Nail guns can cause “struck by flying object” accidents. Workers must stay clear of a nail gun’s “line of fire,” even on the opposite side of plywood or sheetrock. Nil gin misfires have the force to penetrate plywood and gypsum board easily.

Can Be Struck by Object Injuries Be Prevented?

What can construction workers and their employers do to prevent struck-by object injuries at construction sites? 

  1. Never put yourself between fixed and moving objects.
  2. Materials must be stacked correctly to keep them from falling or sliding.
  3. Steer clear of suspended or lifted loads.
  4. Always secure all materials and tools so that they cannot fall.
  5. Wear the proper protective equipment over your head, face, and eyes.

What’s the Truth About Electrical Injuries? 

While electrical shocks cause serious injuries such as muscle and nerve damage – and in some cases cardiac arrest – burns are the most common electrical injuries sustained on construction sites. 

Proper insulation, electrical protective devices and safeguards, and safe work practices can help construction workers prevent electrical injuries. Construction workers who handle electrical equipment should heed these basic safety suggestions: 

  1. Use the required, standard safety equipment.
  2. Use lockout and tag procedures for de-energized equipment.
  3. Keep some distance between yourself and any energized parts.

What Are “Caught-in” and “Caught-between” Accidents?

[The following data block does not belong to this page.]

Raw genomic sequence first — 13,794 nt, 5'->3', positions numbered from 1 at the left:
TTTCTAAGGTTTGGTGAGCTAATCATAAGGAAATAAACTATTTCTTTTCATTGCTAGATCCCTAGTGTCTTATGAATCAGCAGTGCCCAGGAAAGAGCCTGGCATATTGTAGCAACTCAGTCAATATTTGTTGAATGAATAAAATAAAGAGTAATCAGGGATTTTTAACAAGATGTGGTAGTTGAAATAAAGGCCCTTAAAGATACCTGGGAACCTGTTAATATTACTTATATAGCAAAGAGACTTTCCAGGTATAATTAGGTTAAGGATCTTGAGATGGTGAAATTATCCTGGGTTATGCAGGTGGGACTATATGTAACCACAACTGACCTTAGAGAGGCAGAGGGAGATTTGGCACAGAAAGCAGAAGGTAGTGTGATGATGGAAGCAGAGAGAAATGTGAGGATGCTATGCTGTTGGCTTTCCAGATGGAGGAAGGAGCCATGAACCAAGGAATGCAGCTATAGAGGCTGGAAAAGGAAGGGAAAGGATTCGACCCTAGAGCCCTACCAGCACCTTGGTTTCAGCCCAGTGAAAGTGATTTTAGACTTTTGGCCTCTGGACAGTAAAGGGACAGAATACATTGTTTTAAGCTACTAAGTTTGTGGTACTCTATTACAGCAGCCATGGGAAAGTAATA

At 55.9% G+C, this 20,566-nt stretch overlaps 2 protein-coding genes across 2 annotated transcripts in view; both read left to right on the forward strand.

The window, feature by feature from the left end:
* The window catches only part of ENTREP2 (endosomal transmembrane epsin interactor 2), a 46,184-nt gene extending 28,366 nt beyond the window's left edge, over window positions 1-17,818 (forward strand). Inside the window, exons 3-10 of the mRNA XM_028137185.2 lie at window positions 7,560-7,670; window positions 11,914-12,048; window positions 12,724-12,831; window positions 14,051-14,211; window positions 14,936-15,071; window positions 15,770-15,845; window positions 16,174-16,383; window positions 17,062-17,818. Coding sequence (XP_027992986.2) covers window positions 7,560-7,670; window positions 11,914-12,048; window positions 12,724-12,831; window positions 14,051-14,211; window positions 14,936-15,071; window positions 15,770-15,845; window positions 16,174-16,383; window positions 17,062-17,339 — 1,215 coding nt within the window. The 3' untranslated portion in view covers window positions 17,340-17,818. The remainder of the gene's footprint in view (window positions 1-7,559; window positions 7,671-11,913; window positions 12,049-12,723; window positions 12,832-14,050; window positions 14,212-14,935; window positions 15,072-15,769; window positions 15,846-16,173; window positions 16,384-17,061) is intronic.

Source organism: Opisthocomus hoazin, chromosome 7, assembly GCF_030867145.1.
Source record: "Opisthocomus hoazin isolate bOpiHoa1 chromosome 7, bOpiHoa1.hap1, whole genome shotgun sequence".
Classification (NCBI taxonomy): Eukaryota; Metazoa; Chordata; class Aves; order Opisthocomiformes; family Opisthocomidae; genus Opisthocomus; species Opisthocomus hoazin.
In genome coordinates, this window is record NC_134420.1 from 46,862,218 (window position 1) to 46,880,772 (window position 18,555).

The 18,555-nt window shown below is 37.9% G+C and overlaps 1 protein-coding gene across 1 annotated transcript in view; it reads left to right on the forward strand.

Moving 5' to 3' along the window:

Construction workers sometimes find themselves surrounded – and for all practical purposes, trapped – by hazardous heavy equipment.

The Center for Construction Research and Training reports that from 2003 through 2015, caught-between and caught-in accidents at construction sites resulted in over a thousand fatalities and tens of thousands of serious injuries. 

Caught-between and caught-in accidents happen when workers are crushed or caught between or in machinery, equipment, walls, and other objects – or when a trench or structure collapse.

How Can Caught-in and Caught-between Accidents Be Avoided? 

Caught-in and caught-between accidents, injuries, and fatalities are preventable. To prevent these injuries, construction workers should never: 

  1. put themselves between heavy equipment and immovable barriers or objects
  2. work inside the swing radius of equipment that rotates
  3. put hands, feet, or the head anywhere near moving parts
  4. work in an excavation with accumulating water
  5. wear jewelry, long sleeves, or gloves near moving parts

Does Your Employer Have an Injury Care Plan?

Employers in construction must insist on safety training and safe work practices. No exceptions. When an accident happens, having an injury care plan already in place ensures timely medical care, a quicker claims process, and a faster return to work for the injured employee.